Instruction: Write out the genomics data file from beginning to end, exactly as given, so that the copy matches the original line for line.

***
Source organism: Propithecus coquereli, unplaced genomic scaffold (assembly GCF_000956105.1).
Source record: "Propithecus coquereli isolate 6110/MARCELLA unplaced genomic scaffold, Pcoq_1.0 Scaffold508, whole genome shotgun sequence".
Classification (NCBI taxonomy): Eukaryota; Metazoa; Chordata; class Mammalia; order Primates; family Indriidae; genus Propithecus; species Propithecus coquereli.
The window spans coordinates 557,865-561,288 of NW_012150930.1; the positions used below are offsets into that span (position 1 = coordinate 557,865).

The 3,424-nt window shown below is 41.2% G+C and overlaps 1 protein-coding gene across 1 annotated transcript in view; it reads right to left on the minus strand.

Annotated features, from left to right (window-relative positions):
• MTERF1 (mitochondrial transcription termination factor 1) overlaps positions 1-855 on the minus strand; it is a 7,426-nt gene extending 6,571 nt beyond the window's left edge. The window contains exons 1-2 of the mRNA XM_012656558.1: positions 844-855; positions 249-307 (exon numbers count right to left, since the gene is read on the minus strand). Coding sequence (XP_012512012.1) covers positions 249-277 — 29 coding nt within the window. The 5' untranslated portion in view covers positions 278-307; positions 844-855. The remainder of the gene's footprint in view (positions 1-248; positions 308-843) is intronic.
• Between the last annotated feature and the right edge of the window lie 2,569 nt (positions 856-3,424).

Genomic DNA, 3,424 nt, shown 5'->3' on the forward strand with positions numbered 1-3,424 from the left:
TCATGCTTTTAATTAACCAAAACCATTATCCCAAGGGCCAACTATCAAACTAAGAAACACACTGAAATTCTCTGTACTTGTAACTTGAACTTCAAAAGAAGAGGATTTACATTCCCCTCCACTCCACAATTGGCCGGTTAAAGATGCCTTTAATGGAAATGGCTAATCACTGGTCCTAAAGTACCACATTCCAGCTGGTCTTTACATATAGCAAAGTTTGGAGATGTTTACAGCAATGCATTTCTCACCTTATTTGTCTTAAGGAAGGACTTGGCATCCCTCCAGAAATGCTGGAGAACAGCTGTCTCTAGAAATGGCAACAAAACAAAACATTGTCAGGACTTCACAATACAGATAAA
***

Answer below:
Source organism: Propithecus coquereli, unplaced genomic scaffold (assembly GCF_000956105.1).
Source record: "Propithecus coquereli isolate 6110/MARCELLA unplaced genomic scaffold, Pcoq_1.0 Scaffold508, whole genome shotgun sequence".
Classification (NCBI taxonomy): Eukaryota; Metazoa; Chordata; class Mammalia; order Primates; family Indriidae; genus Propithecus; species Propithecus coquereli.
The window spans coordinates 557,865-561,288 of NW_012150930.1; the positions used below are offsets into that span (position 1 = coordinate 557,865).

The 3,424-nt window shown below is 41.2% G+C and overlaps 1 protein-coding gene across 1 annotated transcript in view; it reads right to left on the minus strand.

Annotated features, from left to right (window-relative positions):
• MTERF1 (mitochondrial transcription termination factor 1) overlaps positions 1-855 on the minus strand; it is a 7,426-nt gene extending 6,571 nt beyond the window's left edge. The window contains exons 1-2 of the mRNA XM_012656558.1: positions 844-855; positions 249-307 (exon numbers count right to left, since the gene is read on the minus strand). Coding sequence (XP_012512012.1) covers positions 249-277 — 29 coding nt within the window. The 5' untranslated portion in view covers positions 278-307; positions 844-855. The remainder of the gene's footprint in view (positions 1-248; positions 308-843) is intronic.
• Between the last annotated feature and the right edge of the window lie 2,569 nt (positions 856-3,424).

Genomic DNA, 3,424 nt, shown 5'->3' on the forward strand with positions numbered 1-3,424 from the left:
TCATGCTTTTAATTAACCAAAACCATTATCCCAAGGGCCAACTATCAAACTAAGAAACACACTGAAATTCTCTGTACTTGTAACTTGAACTTCAAAAGAAGAGGATTTACATTCCCCTCCACTCCACAATTGGCCGGTTAAAGATGCCTTTAATGGAAATGGCTAATCACTGGTCCTAAAGTACCACATTCCAGCTGGTCTTTACATATAGCAAAGTTTGGAGATGTTTACAGCAATGCATTTCTCACCTTATTTGTCTTAAGGAAGGACTTGGCATCCCTCCAGAAATGCTGGAGAACAGCTGTCTCTAGAAATGGCAACAAAACAAAACATTGTCAGGACTTCACAATACAGATAAA